Farmer is a 1992 graduate of Emily Carr University.
Rosie Prata, Canadian Art
May 10, 2017
At the Canada Pavilion, everything is exposed: architecture, history and emotion. Artist Geoffrey Farmer and curator Kitty Scott have created a spectacular, layered and complex work. The Nautilus shell–shaped building is currently in the midst of a $3-million restoration, to be completed in 2018, and it has already been stripped of its facade, with all glass removed. What remains is its bare and twisted spiral skeleton, through which coruscating light scatters on an assortment of bronze sculptures.
A 30-foot geyser sporadically shoots out of a tiled fountain, kissing the green canopy of leaves above the roof before crashing down to drench the ground below and run down the sides of the pavilion. Timber planks, also of bronze, are placed willy-nilly in and around the fountain, like a spilled box of matches. Among the sculptures are a larger-than-life-size praying mantis reading a text, with a pair of scissors wedged into his carapace—a supposed avatar of Farmer himself. The insect wears another book on his head, like a hat.
Nearby, rivulets of water cascade from a grandfather clock that has been bludgeoned with an axe and burdened with various domestic objects, such as a bucket and a broom, and with various flora and fauna, such as a shell and mushrooms. A variety of orifices accent the space in the manner of a mystical babbling brook. Many “fountains” are alluded to here, from Rome’s majestic Trevi Fountain to crying eyes. At the National Gallery of Canada dinner for Farmer on Tuesday evening, the artist played a series of clips of deluges, reminiscent of clips he has been posting on Instagram, from the epic sinking scene from The Poseidon Adventure, to Beyonce’s “Formation” video.
The pavilion officially opened to the media today. I spoke to Geoffrey Farmer about how this project is his most personal yet, how a car crash in 1955 that his grandfather was involved in inspired him to conflate global and personal histories, and how tragedy and devastation are written not just in books, but also on our bodies, and how we must process this trauma through emotion. Through tears.
Farmer explains that the title, A way out of the mirror, comes from a book by Allen Ginsberg, Kaddish and Other Poems 1958–1960. The Kaddish is a Jewish prayer often said for a deceased loved one. It was not allowed to be given to Ginsberg’s mother, because she was in a mental hospital when she died—so he wrote his own. Farmer’s installation effectively begins with a plaque quoting page 33 of Ginsberg’s book. Some of the words are missing. In the passage, Ginsberg’s hospitalized mother tells her son that “the key is in the sunlight.”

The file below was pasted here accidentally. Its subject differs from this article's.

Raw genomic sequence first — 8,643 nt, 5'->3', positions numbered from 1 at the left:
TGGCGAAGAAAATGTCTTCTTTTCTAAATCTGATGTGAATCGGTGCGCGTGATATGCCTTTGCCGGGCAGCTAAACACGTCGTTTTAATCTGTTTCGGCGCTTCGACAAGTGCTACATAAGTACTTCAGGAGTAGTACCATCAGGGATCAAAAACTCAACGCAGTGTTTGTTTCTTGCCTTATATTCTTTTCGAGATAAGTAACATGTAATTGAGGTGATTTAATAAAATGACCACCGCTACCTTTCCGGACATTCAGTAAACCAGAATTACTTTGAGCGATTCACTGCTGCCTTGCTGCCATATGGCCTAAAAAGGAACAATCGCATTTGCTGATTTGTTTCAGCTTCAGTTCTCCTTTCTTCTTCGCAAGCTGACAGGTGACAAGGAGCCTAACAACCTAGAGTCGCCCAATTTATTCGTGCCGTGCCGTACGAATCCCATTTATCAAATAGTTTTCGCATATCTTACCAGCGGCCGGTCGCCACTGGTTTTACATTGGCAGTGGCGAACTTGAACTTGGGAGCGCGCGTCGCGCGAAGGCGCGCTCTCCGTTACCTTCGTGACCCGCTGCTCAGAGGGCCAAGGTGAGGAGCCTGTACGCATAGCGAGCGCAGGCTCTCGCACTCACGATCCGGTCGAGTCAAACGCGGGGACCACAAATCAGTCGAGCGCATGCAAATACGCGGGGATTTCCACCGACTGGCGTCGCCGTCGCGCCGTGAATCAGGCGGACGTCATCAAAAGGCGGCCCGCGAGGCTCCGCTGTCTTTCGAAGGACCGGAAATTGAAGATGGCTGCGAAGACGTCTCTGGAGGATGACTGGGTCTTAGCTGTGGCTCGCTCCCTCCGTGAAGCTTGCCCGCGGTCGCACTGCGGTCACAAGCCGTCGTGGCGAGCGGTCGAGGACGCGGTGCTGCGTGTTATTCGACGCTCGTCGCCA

“This project is about the death of my grandfather, whom I never knew,” says Farmer. Farmer became posthumously acquainted with his grandfather only a year ago, when his sister Elizabeth showed him press photos of a truck accident his grandfather was involved in—a collision with a train—just months before his death from related causes.
“The work is about collisions, and colliding moments in time and objects together, in one place,” says Farmer. At the NGC dinner, Farmer identified the photos as “the portrait of my birth as an artist.”
“[The installation] is also about the history of this place,” Farmer told me, “and the ruins we are standing in.” Napoleon tore down the Castello to make the Giardini, long-loathed by Venetians as a symbol of French occupation. “I also think about the rubble I stand on myself, as a Canadian, and the impact of what happened 150 years ago and how I am complicit in that,” Farmer says.
The pavilion was built with war reparation money; it’s in every brick. Farmer pays tribute to “the men and women who lost their lives during the Second World War, and also to the pavilion’s architects,” two of whom were interned in a concentration camp for being resistance fighters, and one of whom died in 1945.
“The building was always meant to be temporary,” says Farmer. “The definition of a pavilion is that it’s a temporary structure, but now that it is becoming designated as an architectural heritage site, I think [the new architects, descendants of the original architects] are very limited in terms of what they can do. It’s such an important building in Italian architecture, one of the few examples in Venice of North American architectural influence.
“The water [circulating in the installation] comes from a river outside of Venice. There is a movement to get people to start drinking out of the fountains and to stop using plastic bottles, because it’s become an environmental concern.” Farmer relays a statistic that, each year in Venice, more than 20 million tourists consume 13 million bottles of water.
“We define water by its location,” says Farmer, “but in itself it can be a river in one moment, tears the next; a dog can be drinking it; you could be washing your hair with it. That’s the thing I like about the idea of water, how universal it is and how it transgresses boundaries, and also creates boundaries. It plays such an important role, politically as well.
“Canada was founded on rubble,” said Farmer at Wednesday’s press preview. In a moving text he wrote for the installation, located at the back of the pavilion, he speaks of his “struggle for the removal of the Canada sign” at the entrance: “If it is still on the front of pavilion, I lost.” (The sign remains.)
“This project has made me understand that I am complicit in history and the events of the world,” says Farmer, “in ways that those touched by them directly are not.”
With files from David Balzer.